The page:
In not even a week, Donald Trump has gone from attacking schools for indoctrinating students to requesting that they open.
This is in light of some of the worst numbers yet for positive cases of COVID-19.
The issue is not “opening or closing” but in what way to open.
I remember back in March when we were debating the closing of schools. Back then, with far less cases, we closed down, because we had all read the previous research done on school closures during the Spanish Flu. Schools who closed proactively had far less spread of cases than those who closed reactively, or after school had been in session.
Nicholas Christakis was among many who trumpeted the idea. We closed, we kept the cases down, and we made many podcasts and YouTube videos about the quarantine experiment.
Then many states opened back up too early, and we took all that great work and turned it into a wet fart.
Now, with more cases than ever, suddenly we are being convinced to have full 8 hour a day school, considering what Betsy DeVos said about distance learning being “no choice at all.”
This comes just after over 200 scientists signed a letter remarking on the perils of indoor environments and their ease of spreading the coronavirus was sent to the World Health Organization. It seems the virus travels easily between people having conversations in a place with poor air circulation.
Our response: to leave the WHO.
Our state, the Texas Education Agency, released a statement that “students should be able to go back to schools.” Meanwhile each school district has prepared their own blended or hybrid environment.
I have more interviews with schools this week, and each time I intend to ask them about their plans, if any. One school has no information on their website, and they have photographs of their graduation on June 12th where few masks were worn. Another school has a dual plan for either full 8-hour a day school in class or distance learning. Yet another charter school system is giving students a choice whether to stay home or come back. While lip service has been paid higher up, down below the real work is getting done.
The leadership of this country has failed. This virus could have been a blip in American history if we had taken the time to quarantine, to develop sound measures for testing and contact tracing. Instead, the danger of the virus is not its primary damage to the body, but in the poor human behavior that arose from it.
What is needed more than ever in certain states in the Sun Belt is to go back into lockdown, but that seems, given our poor scientific literacy and our impoverished safety nets, to be out of the question. People have to work, so the most vulnerable are the most threatened.
Schools are, based on all the research we have done up to this point, the epicenter for spread. It contains young people, who are most likely to be “silent spreaders.” It contains them in close quarters. Despite what the CDC recommends, whether we find our schools can manage desk placement and the amount of students coming in is anybody’s guess.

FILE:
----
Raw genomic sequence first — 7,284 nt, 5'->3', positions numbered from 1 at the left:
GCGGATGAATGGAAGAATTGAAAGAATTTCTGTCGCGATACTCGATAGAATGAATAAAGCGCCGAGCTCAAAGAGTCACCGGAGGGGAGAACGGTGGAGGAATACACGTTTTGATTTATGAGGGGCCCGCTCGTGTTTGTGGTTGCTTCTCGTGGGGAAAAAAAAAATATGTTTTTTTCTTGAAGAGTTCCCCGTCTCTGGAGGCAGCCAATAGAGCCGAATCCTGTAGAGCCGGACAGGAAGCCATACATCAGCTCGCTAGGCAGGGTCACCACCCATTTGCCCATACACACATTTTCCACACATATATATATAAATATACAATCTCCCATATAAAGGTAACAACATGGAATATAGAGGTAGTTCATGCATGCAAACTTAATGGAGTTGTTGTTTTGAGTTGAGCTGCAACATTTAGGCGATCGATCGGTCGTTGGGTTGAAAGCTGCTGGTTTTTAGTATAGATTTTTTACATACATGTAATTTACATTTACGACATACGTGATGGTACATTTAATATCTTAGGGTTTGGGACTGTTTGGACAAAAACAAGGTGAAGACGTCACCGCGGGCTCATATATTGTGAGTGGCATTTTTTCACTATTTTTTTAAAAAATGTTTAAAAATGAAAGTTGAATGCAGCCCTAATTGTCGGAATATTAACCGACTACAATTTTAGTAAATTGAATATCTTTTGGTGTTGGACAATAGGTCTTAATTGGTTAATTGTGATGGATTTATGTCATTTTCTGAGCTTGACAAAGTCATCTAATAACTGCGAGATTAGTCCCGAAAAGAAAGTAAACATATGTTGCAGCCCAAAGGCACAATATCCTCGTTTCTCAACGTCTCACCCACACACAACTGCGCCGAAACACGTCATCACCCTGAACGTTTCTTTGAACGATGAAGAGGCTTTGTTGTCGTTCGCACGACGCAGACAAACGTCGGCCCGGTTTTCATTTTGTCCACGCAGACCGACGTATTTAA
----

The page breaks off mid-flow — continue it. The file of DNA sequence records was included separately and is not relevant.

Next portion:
It will contain young people with poor emotional intelligence, poor understanding of epidemiology, and most prone to risky behavior. It contains vain teenagers who may not like wearing masks. In other dress code violations, this resulted in detention. In coronavirus world, it could lead to hospitalizations and death.
Schools have been left to rot in many urban centers, places where the codes for air quality have been long abandoned.
And although we should be considering all options, like having classes outside, it will be the hottest time of the year.
It seems unlikely that parents will isolate their children each and every day in their home to limit the spread of this virus.
Schools contain employees who are very essential to making sure the work gets done. If an assistant principal goes out, no worse for wear. But if a teacher tests positive, you have an entire classroom to babysit with hardly a replacement.
It seems that, in order for school to happen at all this year, we have to start thinking about leaving the school entirely. It was a place that, as Ken Robinson and Seth Godin and John Taylor Gatto have mentioned, were stymied places of industrial labor. Little worker factories with cameras and long hallways and cells. Occasionally the children could go out and play in the yard. What we need is a paradigm shift in what school actually is, and what it is for. As far as I can tell, the rhetoric around getting kids into schools has been labeled with socioemotional needs, but this is shrink wrap to hide the fact that we need a safe place for kids to stay while the adults go to work.
This is not what education should be. Leaving the physical structure of the school could be the first start in a new direction. Even at the very least, schools need to bring out tents, fans, slacken the rigorous dress code, so that we can dampen the spread. At the very least, consider the AM sessions to be early, and the PM sessions to be late, until better weather kicks in.
But for God’s sake, don’t have school for three weeks just to shift to distance learning after a teacher dies.
And each day that draws us closer to school opening, I debate the prospect of going back.
What geometry proof is worth getting put on a ventilator? Is $270 a day worth the ICU?
Sorry for the rant.